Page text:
Paul Bryson is Head of Operations at Ribbonfish. He is experienced at building and leading strong teams to effectively deliver change and business growth.
Salesforce is best known for its customer relationship management (CRM) product. However, over the past few years, AppExchange – the world’s leading business app marketplace – also run by Salesforce has provided ready-to-install enterprise solutions for every publishing department, including sales and rights, marketing, customer service, and more. Ribbonfish has built a number of apps, the most recent app is for Rights professionals – RightsZone – which is available on the Salesforce AppExchange.
Are your publishing teams missing out by not having Salesforce Apps? From our wealth of experience building apps, here is our guide to getting started.
ISV or OEM
Firstly, you will need to become a Salesforce ISV/OEM Partner (and pay the appropriate fee). This applies even if you are an existing Salesforce consulting partner.
The next thing to consider is whether you want your market place to be beyond customers currently using Salesforce.
There are 2 approaches as a Salesforce partner:
ISV (Independent Software Vendor): with this approach you can only sell your app to existing Salesforce customers. These apps are typically designed to augment Sales Cloud or Service Cloud business functions.
OEM: this comes bundled with an embedded Salesforce organisation, so it is licensed only for the system on which it is installed. This route allows you to sell Salesforce licenses directly to your customers and does not require them to already be a Salesforce customer.
Deciding to go ISV or OEM is a big decision that has significant implications down the line so you need to do your research and decide which approach is right for you and your product.
In essence, an ISV license allows developers to upload their apps on the AppExchange and for users to download such apps and enhance their Salesforce experience. An OEM app license, on the other hand allows developers to use the Force.com platform to develop a fully customised application. From the user perspective, ISV apps allow users to get more from their existing platform, whereas an app with an OEM license works only for the specific intended use of the app. It is possible to leverage both these models simultaneously, with different products.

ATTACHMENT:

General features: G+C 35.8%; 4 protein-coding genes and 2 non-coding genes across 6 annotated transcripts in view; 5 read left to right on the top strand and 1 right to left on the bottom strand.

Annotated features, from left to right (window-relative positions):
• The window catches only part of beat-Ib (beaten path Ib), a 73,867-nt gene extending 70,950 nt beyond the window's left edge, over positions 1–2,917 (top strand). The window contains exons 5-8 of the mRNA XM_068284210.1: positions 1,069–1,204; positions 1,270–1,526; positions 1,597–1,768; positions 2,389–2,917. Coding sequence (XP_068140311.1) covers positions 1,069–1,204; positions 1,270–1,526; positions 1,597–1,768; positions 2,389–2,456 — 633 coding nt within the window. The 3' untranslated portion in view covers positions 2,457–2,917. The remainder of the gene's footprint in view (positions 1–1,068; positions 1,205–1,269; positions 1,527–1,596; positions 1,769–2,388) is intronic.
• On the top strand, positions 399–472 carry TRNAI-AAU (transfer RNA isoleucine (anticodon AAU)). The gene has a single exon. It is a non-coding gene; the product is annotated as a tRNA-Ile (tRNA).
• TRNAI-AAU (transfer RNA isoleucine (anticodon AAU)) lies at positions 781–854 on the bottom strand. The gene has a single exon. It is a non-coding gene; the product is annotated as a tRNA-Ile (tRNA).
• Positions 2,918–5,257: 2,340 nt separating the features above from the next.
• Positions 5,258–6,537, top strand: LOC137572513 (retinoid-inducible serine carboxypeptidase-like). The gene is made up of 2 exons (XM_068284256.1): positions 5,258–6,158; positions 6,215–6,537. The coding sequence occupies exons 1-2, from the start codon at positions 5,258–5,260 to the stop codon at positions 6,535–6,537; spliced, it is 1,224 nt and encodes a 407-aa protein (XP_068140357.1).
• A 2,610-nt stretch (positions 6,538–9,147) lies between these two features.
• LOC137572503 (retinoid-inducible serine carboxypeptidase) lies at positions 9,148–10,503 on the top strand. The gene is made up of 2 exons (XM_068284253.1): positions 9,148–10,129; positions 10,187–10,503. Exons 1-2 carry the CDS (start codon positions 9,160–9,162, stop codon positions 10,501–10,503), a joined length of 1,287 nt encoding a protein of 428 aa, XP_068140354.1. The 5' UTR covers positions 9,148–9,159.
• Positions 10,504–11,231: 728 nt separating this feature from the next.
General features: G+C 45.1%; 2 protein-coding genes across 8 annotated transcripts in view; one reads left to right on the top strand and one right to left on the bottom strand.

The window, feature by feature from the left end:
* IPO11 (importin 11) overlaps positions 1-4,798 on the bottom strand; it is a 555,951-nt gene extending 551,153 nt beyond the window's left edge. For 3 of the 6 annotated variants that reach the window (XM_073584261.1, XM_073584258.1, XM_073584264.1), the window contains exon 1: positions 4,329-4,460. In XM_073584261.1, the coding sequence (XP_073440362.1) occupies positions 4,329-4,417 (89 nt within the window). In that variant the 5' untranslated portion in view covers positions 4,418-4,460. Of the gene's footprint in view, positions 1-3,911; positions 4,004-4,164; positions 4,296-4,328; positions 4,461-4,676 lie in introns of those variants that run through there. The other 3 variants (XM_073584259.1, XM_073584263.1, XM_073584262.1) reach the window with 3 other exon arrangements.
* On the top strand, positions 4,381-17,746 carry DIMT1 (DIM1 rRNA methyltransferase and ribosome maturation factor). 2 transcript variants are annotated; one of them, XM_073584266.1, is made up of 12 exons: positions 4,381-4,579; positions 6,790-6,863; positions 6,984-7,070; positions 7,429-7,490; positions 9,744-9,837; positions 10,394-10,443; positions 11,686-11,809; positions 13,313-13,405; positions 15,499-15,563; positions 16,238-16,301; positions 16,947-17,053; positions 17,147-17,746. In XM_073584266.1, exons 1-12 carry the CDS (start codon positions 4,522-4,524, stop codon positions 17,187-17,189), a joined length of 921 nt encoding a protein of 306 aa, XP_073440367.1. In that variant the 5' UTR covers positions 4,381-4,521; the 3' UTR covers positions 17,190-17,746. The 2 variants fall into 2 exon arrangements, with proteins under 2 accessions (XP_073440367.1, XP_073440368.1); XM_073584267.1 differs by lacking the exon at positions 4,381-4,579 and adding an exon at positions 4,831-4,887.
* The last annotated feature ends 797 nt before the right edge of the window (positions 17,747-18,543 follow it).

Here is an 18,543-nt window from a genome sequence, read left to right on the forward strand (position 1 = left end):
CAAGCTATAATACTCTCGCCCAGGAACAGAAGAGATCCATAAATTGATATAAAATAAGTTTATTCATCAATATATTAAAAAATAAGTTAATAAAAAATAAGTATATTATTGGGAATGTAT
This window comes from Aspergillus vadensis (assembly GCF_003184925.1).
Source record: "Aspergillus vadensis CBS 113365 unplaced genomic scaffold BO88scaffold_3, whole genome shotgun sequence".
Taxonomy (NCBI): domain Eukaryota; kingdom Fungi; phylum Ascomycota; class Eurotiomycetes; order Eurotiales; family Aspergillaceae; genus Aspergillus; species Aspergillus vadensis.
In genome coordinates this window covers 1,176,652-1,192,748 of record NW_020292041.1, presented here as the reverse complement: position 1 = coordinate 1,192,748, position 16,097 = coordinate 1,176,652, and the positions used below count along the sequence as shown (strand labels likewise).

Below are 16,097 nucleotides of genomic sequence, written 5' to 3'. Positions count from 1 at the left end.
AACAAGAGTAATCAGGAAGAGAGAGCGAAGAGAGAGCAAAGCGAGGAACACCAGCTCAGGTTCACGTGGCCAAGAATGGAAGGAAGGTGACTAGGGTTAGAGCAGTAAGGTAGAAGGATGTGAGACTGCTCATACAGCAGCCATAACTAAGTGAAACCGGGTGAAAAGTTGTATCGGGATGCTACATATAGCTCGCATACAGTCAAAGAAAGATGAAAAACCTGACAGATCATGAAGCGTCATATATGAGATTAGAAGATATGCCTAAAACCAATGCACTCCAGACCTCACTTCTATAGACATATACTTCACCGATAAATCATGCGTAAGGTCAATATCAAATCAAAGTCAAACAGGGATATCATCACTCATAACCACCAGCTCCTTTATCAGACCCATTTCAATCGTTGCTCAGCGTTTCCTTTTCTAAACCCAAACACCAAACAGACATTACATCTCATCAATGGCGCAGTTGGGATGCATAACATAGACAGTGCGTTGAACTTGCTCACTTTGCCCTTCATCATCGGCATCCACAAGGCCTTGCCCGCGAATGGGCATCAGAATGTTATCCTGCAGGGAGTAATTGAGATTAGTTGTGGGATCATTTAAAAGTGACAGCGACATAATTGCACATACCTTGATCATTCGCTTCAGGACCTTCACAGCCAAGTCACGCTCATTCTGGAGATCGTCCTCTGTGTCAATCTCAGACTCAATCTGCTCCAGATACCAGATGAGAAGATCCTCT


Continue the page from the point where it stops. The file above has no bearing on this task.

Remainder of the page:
We have found that Salesforce support throughout the build process is excellent. Be sure to reach out early to your Account Executive prior to scoping out your App ideas, we were allocated a Salesforce app account manager and a technical evangelist. These relationships have been invaluable and we have used them as a sounding board on a number of occasions.
As well as the support team, the Salesforce development team have been able to respond to some really technical issues on our behalf. You are only able to raise 3 technical tickets per year, you can get sufficient support without paying for the premier support option.
In addition to Salesforce employees, there is extensive documentation, training (via Salesforce Trailheads) and the community portal allows you to ask questions and gather further information. There are webinars for specific issues which commonly need trouble-shooting and the forum allows you to interact with other developers, clients and partners. We have found these facilities to be invaluable.
At the start of the project it is paramount to establish and define your project methodology, your principles and processes for ensuring quality delivery.
Salesforce has an abundance of information, ensure that during the design phase that you reference their requirements checklist.
Salesforce security reviews
This is a vitally important part of the process. As you would expect Salesforce has exacting standards, your app has to be compliant with their security policies and standards. It is paramount that this is fully considered at the design stage of the project.
The Force.com Source Scanner shows you the results of your security review. This can be run prior to submitting to Salesforce. However you can only run 3 reports per org, per version, per year. We found the best use to run this at code complete, prior to submitting to Salesforce and then post after bug fixing following Salesforce review.
The process of submission is relatively simple:
*Complete the document for security review, this is quite detailed requiring step by step instructions with corresponding screen shots;
* Then give them access to an org with corresponding profiles.
* Pay the fee, approximately £2,000.
Salesforce will then review the app and provide feedback for you to fix or explain why a false positive. As with all Salesforce development your code coverage needs to be greater than 75%.
The length of time this takes will be dependent on the amount of development within the app. We experienced an initial 3 week response time. It is possible to organise a screen share meeting to discuss the app and demonstrate to the Salesforce team.